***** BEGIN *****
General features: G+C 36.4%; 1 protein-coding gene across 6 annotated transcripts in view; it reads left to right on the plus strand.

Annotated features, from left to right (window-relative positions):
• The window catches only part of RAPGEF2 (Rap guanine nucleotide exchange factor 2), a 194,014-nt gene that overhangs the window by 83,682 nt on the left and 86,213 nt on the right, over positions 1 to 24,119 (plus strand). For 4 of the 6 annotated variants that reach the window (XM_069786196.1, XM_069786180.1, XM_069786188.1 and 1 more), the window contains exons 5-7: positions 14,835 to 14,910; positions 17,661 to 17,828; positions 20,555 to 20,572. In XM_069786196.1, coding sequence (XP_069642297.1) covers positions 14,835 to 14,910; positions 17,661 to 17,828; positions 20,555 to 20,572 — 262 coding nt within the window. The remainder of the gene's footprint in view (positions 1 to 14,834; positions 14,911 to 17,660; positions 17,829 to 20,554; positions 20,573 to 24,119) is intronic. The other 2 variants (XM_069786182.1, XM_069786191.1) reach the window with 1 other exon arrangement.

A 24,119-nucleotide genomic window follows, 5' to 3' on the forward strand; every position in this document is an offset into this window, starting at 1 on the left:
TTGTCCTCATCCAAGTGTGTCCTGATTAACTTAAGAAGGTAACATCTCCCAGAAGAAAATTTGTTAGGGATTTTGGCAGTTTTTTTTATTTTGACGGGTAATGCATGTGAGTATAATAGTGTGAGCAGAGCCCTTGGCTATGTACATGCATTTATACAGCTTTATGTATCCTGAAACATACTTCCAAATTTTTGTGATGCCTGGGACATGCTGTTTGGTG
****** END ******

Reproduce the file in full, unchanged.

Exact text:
General features: G+C 36.4%; 1 protein-coding gene across 6 annotated transcripts in view; it reads left to right on the plus strand.

Annotated features, from left to right (window-relative positions):
• The window catches only part of RAPGEF2 (Rap guanine nucleotide exchange factor 2), a 194,014-nt gene that overhangs the window by 83,682 nt on the left and 86,213 nt on the right, over positions 1 to 24,119 (plus strand). For 4 of the 6 annotated variants that reach the window (XM_069786196.1, XM_069786180.1, XM_069786188.1 and 1 more), the window contains exons 5-7: positions 14,835 to 14,910; positions 17,661 to 17,828; positions 20,555 to 20,572. In XM_069786196.1, coding sequence (XP_069642297.1) covers positions 14,835 to 14,910; positions 17,661 to 17,828; positions 20,555 to 20,572 — 262 coding nt within the window. The remainder of the gene's footprint in view (positions 1 to 14,834; positions 14,911 to 17,660; positions 17,829 to 20,554; positions 20,573 to 24,119) is intronic. The other 2 variants (XM_069786182.1, XM_069786191.1) reach the window with 1 other exon arrangement.

A 24,119-nucleotide genomic window follows, 5' to 3' on the forward strand; every position in this document is an offset into this window, starting at 1 on the left:
TTGTCCTCATCCAAGTGTGTCCTGATTAACTTAAGAAGGTAACATCTCCCAGAAGAAAATTTGTTAGGGATTTTGGCAGTTTTTTTTATTTTGACGGGTAATGCATGTGAGTATAATAGTGTGAGCAGAGCCCTTGGCTATGTACATGCATTTATACAGCTTTATGTATCCTGAAACATACTTCCAAATTTTTGTGATGCCTGGGACATGCTGTTTGGTG